Libyan government presses assault in East and West

Libyan government presses assault in East and West
Ras Lanuf, Libya:  Forces loyal to Colonel Moammar el-Gaddafi continued their onslaught on both the eastern and western fronts on Tuesday, with warplanes renewing airstrikes here after taunting rebels with flyovers and bombing runs near this coastal city's oil refinery.

The air attacks, which wounded a family of five on Monday, came amid reports of a possible peace offer from the Gaddafi camp, and growing debate in Western capitals about imposing a no-flight zone over Libya.

Some rebel leaders said on Monday that under a plan brought to them by government officials they did not name that Colonel Gaddafi would step down in return for safe passage out of the country for him and his family. But their account was denied by both the government and the head of the opposition's Provisional Transitional National Council, Mustafa Abdel-Jalil.

"In reality there is no such proposal," Mr. Jalil said. There is no official liaison who was contacted about this proposal. At the moment, there is no initiative whatever with this regime."

The deputy head of the council reported that there had been "dozens" of deaths in fighting on Tuesday in Zawiyah, the rebel-held western city only 30 miles from Tripoli that has been the site of fierce fighting over the past several days. "Some bodies have not been able to be cleared off the streets in order to be buried," said the official, Abdul Hafiz Ghoga.

In an interview with the pan-Arab news channel Al-Arabiya on Monday night, Col. Moammar el-Gaddafi's son Saadi said his father's departure would trigger an intratribal civil war.

"There are hundreds of thousands, and maybe millions, who all support the leader, and all of them are armed tribes," Saadi el-Gaddafi said. "If something happens to the leader or steps down, who will control these tribes then? This means that an unmerciful civil war will take place."

He added: "Under the current circumstances and given domestic and foreign threats, if the leader steps down or if these tribes decide to disobey the leader, each one will act on its own, and we will face a civil war like in Somalia or Afghanistan."

Rebel fighters said there had been two bombing raids on Tuesday, one of them hitting an unoccupied house on the outskirts of Ras Lanuf. At roadblocks east and west of the town, where the warplanes drew ferocious barrages of ground fire, reporters saw fewer rebels in position than on Monday, but it was unclear whether they had withdrawn because of the air attacks.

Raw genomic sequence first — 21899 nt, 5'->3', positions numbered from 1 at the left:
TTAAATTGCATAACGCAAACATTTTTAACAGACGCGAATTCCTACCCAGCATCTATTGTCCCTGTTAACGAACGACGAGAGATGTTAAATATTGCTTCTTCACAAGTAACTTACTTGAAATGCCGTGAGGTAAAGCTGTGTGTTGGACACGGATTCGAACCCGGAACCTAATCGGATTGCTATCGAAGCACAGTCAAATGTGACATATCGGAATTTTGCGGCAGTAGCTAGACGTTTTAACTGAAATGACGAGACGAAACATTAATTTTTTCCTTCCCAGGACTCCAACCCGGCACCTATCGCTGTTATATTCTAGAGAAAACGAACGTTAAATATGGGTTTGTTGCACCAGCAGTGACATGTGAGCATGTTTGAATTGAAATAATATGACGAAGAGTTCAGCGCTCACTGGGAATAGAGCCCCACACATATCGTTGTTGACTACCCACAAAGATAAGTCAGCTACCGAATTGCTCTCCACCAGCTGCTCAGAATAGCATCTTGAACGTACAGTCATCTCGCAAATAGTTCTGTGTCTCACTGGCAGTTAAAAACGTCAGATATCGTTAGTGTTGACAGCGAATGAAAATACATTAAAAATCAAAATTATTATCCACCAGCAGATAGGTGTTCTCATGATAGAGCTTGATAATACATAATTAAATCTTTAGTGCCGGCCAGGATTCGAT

Rebel fighters seemed to be taking up positions inside Ras Lanuf, particularly on its western flank, as if preparing to confront an incursion by loyalist forces or for a new drive toward them. But it remained uncertain what the loyalist troops planned after taking the town of Bin Jawwad just to the west of here on Sunday, pushing the rebels back to Ras Lanuf.

The bombing runs began on Monday morning, sending huge plumes of smoke into the air around 10 a.m. With every roar of a jet engine, the rebels opened fire with what sounded like every weapon available, from heavy artillery to pistols. In the evening, a warplane swooped low and twice dropped bombs near a heavily defended rebel checkpoint, striking a car carrying the family and sending rebel fighters fleeing for cover in chaotic scenes.

There were conflicting reports about the casualties after the airstrikes. Witnesses had said a man died when the car was hit, but doctors at a local hospital said the man, along with four relatives, survived.

The steady attacks from the air helped further turn the momentum of the conflict in eastern Libya, where opposition fighters had made strong gains recently in their drive to the west, toward Surt, a stronghold of Colonel Gaddafi, and on to Tripoli. But on Sunday, troops loyal to Colonel Gaddafi stormed the town of Bin Jawwad, just to the west of Ras Lanuf, backed by fierce air power, and sent the fighters holding it into retreat.

Those troops remained on the outskirts of Ras Lanuf on Monday evening, taking no immediate steps to try to recapture it or its strategic refinery from the rebels, who took control three days ago in their westward push.